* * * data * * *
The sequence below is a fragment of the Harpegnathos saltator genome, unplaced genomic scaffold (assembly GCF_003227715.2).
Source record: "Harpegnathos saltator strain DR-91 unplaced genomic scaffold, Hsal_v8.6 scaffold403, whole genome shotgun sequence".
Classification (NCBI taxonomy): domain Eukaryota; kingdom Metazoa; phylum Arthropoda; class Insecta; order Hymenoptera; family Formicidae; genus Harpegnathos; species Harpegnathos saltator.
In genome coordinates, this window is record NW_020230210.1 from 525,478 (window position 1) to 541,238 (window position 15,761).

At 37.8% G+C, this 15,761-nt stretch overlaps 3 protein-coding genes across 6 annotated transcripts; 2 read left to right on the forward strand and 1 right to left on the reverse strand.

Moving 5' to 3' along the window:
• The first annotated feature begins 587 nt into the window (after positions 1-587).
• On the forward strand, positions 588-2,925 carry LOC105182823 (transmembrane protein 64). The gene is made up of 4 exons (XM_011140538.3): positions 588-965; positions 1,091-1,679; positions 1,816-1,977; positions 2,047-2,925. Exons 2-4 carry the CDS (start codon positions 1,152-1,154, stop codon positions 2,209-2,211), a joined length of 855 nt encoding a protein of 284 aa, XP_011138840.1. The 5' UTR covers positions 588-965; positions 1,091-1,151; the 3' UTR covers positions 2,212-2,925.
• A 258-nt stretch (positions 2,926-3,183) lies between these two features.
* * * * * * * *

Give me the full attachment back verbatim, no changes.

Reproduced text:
The sequence below is a fragment of the Harpegnathos saltator genome, unplaced genomic scaffold (assembly GCF_003227715.2).
Source record: "Harpegnathos saltator strain DR-91 unplaced genomic scaffold, Hsal_v8.6 scaffold403, whole genome shotgun sequence".
Classification (NCBI taxonomy): domain Eukaryota; kingdom Metazoa; phylum Arthropoda; class Insecta; order Hymenoptera; family Formicidae; genus Harpegnathos; species Harpegnathos saltator.
In genome coordinates, this window is record NW_020230210.1 from 525,478 (window position 1) to 541,238 (window position 15,761).

At 37.8% G+C, this 15,761-nt stretch overlaps 3 protein-coding genes across 6 annotated transcripts; 2 read left to right on the forward strand and 1 right to left on the reverse strand.

Moving 5' to 3' along the window:
• The first annotated feature begins 587 nt into the window (after positions 1-587).
• On the forward strand, positions 588-2,925 carry LOC105182823 (transmembrane protein 64). The gene is made up of 4 exons (XM_011140538.3): positions 588-965; positions 1,091-1,679; positions 1,816-1,977; positions 2,047-2,925. Exons 2-4 carry the CDS (start codon positions 1,152-1,154, stop codon positions 2,209-2,211), a joined length of 855 nt encoding a protein of 284 aa, XP_011138840.1. The 5' UTR covers positions 588-965; positions 1,091-1,151; the 3' UTR covers positions 2,212-2,925.
• A 258-nt stretch (positions 2,926-3,183) lies between these two features.